DOH!

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GrueMaster
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3D Printer(s): Hictop 3DP-17, Hictop CR-10S

DOH!

Post by GrueMaster » March 31st, 2017, 11:37 pm

So, I had my 3DP-17 dialed in, everything worked well and most of my prints were awesome (including a skull I had scaled down to ~2cm - very nicely detailed even that small). Running the Marlin 1.1.0-RC8 with some of my own tweaks (still fine tuning a few things), and Cura 2.4 (need to update a few tools so I can build Cura 2.5 - I'm a Linux guy).

Started a print Wed night (~3cm^3 tooth), woke up Thursday to a white PLA blob below the print head and the head completely encased in PLA (see photo). Quickly disassembled the print head assembly from the main carriage and put it in a mason jar with enough acetone to cover it (was able to remove the thermistor and heating element first), then headed off to work.

Came home after a very long day, started cleaning the mess off the extruder. Discovered that the extruder tip was still very clogged and the throat was charred. Good thing I ordered a 5 pack of each. Reassembled the extruder and throat to the heater block, went to assemble the heater and thermistor, shattered the thermistor with the set screw.

So, now I wait for a replacement thermistor. Ordered a 5 pack (just in case).
Attachments
bad_tooth.jpg

shocksofmighty
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Re: DOH!

Post by shocksofmighty » April 1st, 2017, 8:56 am

Haven't had this happen on my Hictop, but it has happened plenty of times on my FFCP. Instead of removing the print head, just heat it up manually and slowly pry away the excess PLA. Because it heats locally around the hotend first you can usually pull it off in a single piece. Also, acetone will soften PLA but won't dissolve it. If you want to dissolve PLA use chloroform.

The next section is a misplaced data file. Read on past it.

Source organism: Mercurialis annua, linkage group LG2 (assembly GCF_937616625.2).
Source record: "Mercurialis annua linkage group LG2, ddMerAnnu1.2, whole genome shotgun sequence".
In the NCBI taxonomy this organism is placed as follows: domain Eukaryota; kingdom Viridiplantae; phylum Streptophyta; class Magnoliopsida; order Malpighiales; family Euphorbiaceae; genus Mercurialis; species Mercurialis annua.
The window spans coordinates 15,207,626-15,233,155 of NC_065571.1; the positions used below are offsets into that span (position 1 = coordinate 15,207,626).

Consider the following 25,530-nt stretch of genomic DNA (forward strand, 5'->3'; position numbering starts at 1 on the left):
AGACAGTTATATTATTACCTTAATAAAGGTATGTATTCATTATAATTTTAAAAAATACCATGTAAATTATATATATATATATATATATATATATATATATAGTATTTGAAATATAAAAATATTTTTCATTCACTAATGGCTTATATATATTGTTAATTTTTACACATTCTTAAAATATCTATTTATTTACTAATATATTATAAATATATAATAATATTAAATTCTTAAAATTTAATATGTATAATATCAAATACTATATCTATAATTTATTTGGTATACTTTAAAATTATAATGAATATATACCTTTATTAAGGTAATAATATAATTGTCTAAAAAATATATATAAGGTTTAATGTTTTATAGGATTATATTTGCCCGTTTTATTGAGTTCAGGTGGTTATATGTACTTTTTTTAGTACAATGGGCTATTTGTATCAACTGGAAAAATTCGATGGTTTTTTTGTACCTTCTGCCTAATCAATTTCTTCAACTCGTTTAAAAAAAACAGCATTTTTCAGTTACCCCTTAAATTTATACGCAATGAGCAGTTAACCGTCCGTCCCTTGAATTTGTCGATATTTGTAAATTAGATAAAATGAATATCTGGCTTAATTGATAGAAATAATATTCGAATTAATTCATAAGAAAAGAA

GrueMaster
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Re: DOH!

Post by GrueMaster » April 1st, 2017, 11:47 am

If only it was that simple. By encased, I mean it looked like I was looking at a block of ice. I know about acetone vs chloroform, I just don't know where to get chloroform where I live. Amazon, I guess.

This isn't the first time this happened. I did it once before I had everything tuned in and had black PLA all over the head, but not as bad. Then, when I was doing the temp calibration (square tube, temp change every 1cm), the printer crashed as it wasn't able to maintain temp (blower was blowing directly on the hot end, not the part - fixed now), I accidentally hit down instead of up on the Z axis, driving the hot end through the wall of the cube. Another cleanup job to do.

I am getting quite good at cleaning up messes now. Practice makes perfect? :P

GrueMaster
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Re: DOH!

Post by GrueMaster » April 9th, 2017, 2:09 am

Ugh. Not sure what is going on now.

Replaced the extruder assembly, now I am getting filament jams. Weird ones. Had to throw one throat away because the Teflon sleeve actually melted to the PLA. Now I have another that is doing something similar after heating up and extruding some material. This is the brass tip after cooling down and removing.
extruder clog.jpg
The filament broke trying to pull it out (used the stepper to reverse it out first, then released tension and pulled).

Not sure what is going on here. Been down all week trying to get it back online.

Update: Here is what the filament looks like after disassembling the throat. This was pushed hard against the Teflon sleeve.
Sleeve-clog.jpg

GrueMaster
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Re: DOH!

Post by GrueMaster » April 10th, 2017, 12:33 am

Ok, I think I have this resolved. Thermistor wires were melted due to the previous PLA blob (top post). Fortunately, I ordered a 5 pack. Replaced it, cleaned the rest of the goo from the hot end wires, replaced the heat block, tip, and throat, everything seems ok now (well, at least it is extruding again without clogging). Bed adhesion issues are next. Going to try this mod I found on thingiverse for the auto-level to make life easier. I hate spending 20 minutes readjusting the auto-level sensor everytime I drop the extruder from the unit.

GrueMaster
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Re: DOH!

Post by GrueMaster » April 17th, 2017, 1:29 am

Well, ~12 decent prints later, and now my system is dead. I smelled hot electronics ~3 hours into a 14 hour print, ran into the room the printer is in, and it went lifeless except for the LCD a few seconds later. The hot end reported a temp of 216C (I had it set for 205C for PLA). Cura was showing an error from he printer, and the power supply had gone into standby. I quickly unplugged everything, then did a smell check to pin point the area. Control board chassis.